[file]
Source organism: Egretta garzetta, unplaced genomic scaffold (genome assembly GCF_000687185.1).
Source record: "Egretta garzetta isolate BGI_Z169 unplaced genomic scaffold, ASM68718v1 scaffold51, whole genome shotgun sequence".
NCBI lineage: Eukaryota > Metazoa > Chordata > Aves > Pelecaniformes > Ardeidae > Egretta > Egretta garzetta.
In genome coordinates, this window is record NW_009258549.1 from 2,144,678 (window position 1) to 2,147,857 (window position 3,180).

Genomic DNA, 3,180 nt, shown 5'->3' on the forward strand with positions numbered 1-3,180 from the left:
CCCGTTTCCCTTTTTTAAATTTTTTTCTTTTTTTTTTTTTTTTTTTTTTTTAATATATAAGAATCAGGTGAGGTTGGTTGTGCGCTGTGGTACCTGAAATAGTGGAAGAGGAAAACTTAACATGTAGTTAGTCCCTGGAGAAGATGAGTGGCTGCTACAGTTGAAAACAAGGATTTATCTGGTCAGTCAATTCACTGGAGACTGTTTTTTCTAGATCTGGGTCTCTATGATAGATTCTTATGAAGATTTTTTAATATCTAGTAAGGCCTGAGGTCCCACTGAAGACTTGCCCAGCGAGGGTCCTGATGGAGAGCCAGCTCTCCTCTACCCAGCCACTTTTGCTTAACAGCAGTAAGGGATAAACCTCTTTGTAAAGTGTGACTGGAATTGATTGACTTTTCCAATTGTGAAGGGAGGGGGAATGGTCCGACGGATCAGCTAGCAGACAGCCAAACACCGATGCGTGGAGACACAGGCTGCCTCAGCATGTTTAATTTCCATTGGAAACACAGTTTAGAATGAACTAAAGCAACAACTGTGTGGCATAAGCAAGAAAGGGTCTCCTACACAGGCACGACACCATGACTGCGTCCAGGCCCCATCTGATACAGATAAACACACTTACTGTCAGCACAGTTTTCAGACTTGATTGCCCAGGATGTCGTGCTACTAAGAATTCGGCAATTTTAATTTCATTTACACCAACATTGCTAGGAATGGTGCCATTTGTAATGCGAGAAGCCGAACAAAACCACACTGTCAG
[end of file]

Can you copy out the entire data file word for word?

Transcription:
Source organism: Egretta garzetta, unplaced genomic scaffold (genome assembly GCF_000687185.1).
Source record: "Egretta garzetta isolate BGI_Z169 unplaced genomic scaffold, ASM68718v1 scaffold51, whole genome shotgun sequence".
NCBI lineage: Eukaryota > Metazoa > Chordata > Aves > Pelecaniformes > Ardeidae > Egretta > Egretta garzetta.
In genome coordinates, this window is record NW_009258549.1 from 2,144,678 (window position 1) to 2,147,857 (window position 3,180).

Genomic DNA, 3,180 nt, shown 5'->3' on the forward strand with positions numbered 1-3,180 from the left:
CCCGTTTCCCTTTTTTAAATTTTTTTCTTTTTTTTTTTTTTTTTTTTTTTTAATATATAAGAATCAGGTGAGGTTGGTTGTGCGCTGTGGTACCTGAAATAGTGGAAGAGGAAAACTTAACATGTAGTTAGTCCCTGGAGAAGATGAGTGGCTGCTACAGTTGAAAACAAGGATTTATCTGGTCAGTCAATTCACTGGAGACTGTTTTTTCTAGATCTGGGTCTCTATGATAGATTCTTATGAAGATTTTTTAATATCTAGTAAGGCCTGAGGTCCCACTGAAGACTTGCCCAGCGAGGGTCCTGATGGAGAGCCAGCTCTCCTCTACCCAGCCACTTTTGCTTAACAGCAGTAAGGGATAAACCTCTTTGTAAAGTGTGACTGGAATTGATTGACTTTTCCAATTGTGAAGGGAGGGGGAATGGTCCGACGGATCAGCTAGCAGACAGCCAAACACCGATGCGTGGAGACACAGGCTGCCTCAGCATGTTTAATTTCCATTGGAAACACAGTTTAGAATGAACTAAAGCAACAACTGTGTGGCATAAGCAAGAAAGGGTCTCCTACACAGGCACGACACCATGACTGCGTCCAGGCCCCATCTGATACAGATAAACACACTTACTGTCAGCACAGTTTTCAGACTTGATTGCCCAGGATGTCGTGCTACTAAGAATTCGGCAATTTTAATTTCATTTACACCAACATTGCTAGGAATGGTGCCATTTGTAATGCGAGAAGCCGAACAAAACCACACTGTCAG